The city council is asking Mayor Eric Adams to invest $3.1 billion in increased efforts to build more bike and bus lanes amid fears the administration is underfunding its ambitious road plan.
Council spokeswoman Adrienne Adams and other leaders of the legislature tabled the motion on Saturday as part of a lengthy response to the mayor’s own proposed 2023 interim budget, which called for 3% cuts in city agencies. The investment would usher in sweeping changes to the city’s streetscape — including 500 miles of protected bike lanes, 500 miles of bus lanes and 38 million feet of open pedestrian traffic, according to the proposal.
“To ensure our city’s just recovery and improve public safety, we must focus on sound investments that strengthen our communities and provide opportunity for all New Yorkers,” the spokesman said in a statement responding to the mayor’s budget proposal .
The amounts in the City Council’s proposal represent a significant expansion of the city’s current street redevelopment goals.
As part of the Streets Master Plan, passed in 2019, the city needed to build 250 miles of protected bike lanes and 150 miles of protected bus lanes over the next five years. And on the campaign trail, the mayor said he would go further, pledging to build 300 miles of protected bike lanes in his first term.
But at a recent budget hearing, transport officials left open the possibility that they might not be able to meet those commitments and declined to say how much money had been poured into the benchmarks so far.
In a statement Sunday, a spokesman for Adams said the mayor would consider the proposal while announcing the administration’s recent efforts to improve road safety and bus speeds.
“Mayor Adams has unveiled an aggressive plan to improve road safety and provide greater access to reliable transportation throughout the city, including an unprecedented effort to add 150 additional miles of bus lanes over the next four years,” spokesman Jonah said allon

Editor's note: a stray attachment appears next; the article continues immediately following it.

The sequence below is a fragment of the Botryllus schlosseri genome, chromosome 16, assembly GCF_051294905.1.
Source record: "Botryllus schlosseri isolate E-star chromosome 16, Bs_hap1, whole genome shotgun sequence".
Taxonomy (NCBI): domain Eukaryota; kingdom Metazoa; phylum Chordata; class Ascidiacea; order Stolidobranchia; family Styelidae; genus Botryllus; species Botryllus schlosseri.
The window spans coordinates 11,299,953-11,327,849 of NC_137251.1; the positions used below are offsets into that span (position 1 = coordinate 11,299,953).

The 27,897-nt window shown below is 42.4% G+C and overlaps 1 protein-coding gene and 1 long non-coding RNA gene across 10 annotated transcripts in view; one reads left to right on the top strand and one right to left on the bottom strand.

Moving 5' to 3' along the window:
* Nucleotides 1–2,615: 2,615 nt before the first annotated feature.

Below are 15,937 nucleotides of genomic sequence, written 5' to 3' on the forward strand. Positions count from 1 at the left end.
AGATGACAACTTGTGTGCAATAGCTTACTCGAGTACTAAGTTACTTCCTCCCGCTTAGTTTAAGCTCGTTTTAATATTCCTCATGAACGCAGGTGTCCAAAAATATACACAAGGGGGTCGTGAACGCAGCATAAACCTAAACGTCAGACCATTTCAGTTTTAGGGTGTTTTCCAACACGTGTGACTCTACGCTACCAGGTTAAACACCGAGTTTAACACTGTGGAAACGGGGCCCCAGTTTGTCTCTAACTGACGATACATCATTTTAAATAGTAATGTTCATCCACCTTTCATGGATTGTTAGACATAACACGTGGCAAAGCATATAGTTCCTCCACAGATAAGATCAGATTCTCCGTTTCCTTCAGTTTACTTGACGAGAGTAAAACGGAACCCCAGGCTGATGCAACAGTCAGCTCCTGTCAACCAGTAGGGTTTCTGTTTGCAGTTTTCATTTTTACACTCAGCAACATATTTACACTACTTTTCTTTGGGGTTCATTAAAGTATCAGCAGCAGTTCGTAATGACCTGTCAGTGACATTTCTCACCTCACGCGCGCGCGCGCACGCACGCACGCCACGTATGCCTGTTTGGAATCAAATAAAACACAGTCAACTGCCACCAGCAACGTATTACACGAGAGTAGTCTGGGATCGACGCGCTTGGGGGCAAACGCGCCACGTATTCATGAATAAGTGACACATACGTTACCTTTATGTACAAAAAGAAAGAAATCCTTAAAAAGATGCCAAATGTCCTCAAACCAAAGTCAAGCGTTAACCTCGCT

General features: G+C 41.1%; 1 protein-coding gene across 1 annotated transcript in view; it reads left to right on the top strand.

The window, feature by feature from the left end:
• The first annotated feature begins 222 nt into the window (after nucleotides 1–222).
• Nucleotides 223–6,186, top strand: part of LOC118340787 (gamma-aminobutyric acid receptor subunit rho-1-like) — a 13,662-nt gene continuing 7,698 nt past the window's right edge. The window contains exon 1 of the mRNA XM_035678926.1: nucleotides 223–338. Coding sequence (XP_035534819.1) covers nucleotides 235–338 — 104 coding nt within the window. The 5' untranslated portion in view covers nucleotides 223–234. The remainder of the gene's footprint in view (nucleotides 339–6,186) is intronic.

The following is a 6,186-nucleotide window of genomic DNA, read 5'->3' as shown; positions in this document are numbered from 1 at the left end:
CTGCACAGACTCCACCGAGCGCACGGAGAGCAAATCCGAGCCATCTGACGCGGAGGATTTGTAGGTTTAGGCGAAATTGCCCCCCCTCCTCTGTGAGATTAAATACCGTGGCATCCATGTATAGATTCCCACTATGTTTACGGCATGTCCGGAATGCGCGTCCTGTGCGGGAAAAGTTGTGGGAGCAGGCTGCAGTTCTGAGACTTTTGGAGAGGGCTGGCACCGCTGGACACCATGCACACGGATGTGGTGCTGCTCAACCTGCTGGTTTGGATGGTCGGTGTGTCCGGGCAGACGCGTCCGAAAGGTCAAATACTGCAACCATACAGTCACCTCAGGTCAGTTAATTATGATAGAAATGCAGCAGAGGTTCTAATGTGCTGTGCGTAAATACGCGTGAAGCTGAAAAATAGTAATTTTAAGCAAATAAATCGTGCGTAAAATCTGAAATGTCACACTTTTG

The council’s proposal also included a benchmark not included in either the mayor’s plan or the original City Council legislation: 40 miles of car-free bus routes. The redesign, which bans private cars from one street, has already helped speed buses along Manhattan’s 14th Street and has since been added to a handful of other corridors in Queens, Washington Heights and downtown Brooklyn.
But efforts to build more bus routes around the city have also drawn backlash. A plan by former Mayor Bill de Blasio to add a bus route to Fifth Avenue was stymied by luxury retailers — and remains unfinished.
In a statement, Jolyse Race, a senior organizer at transit advocacy group Riders Alliance, said the City Council’s $3.1 billion investment plan would provide “unprecedented support for better buses and roads that work for everyone.”
“Bus drivers are urging Mayor Adams to embrace the city council’s bold vision for better buses and safer roads,” Race said. “With expanded funding for faster, more reliable bus services and better access to neighborhoods without subways, New York will work better for everyone who lives, works and visits here.”
https://gothamist.com/news/council-calls-for-unprecedented-31-billion-streets-plan-commitment Council is calling for an “unprecedented” $3.1 billion pledge for the road plan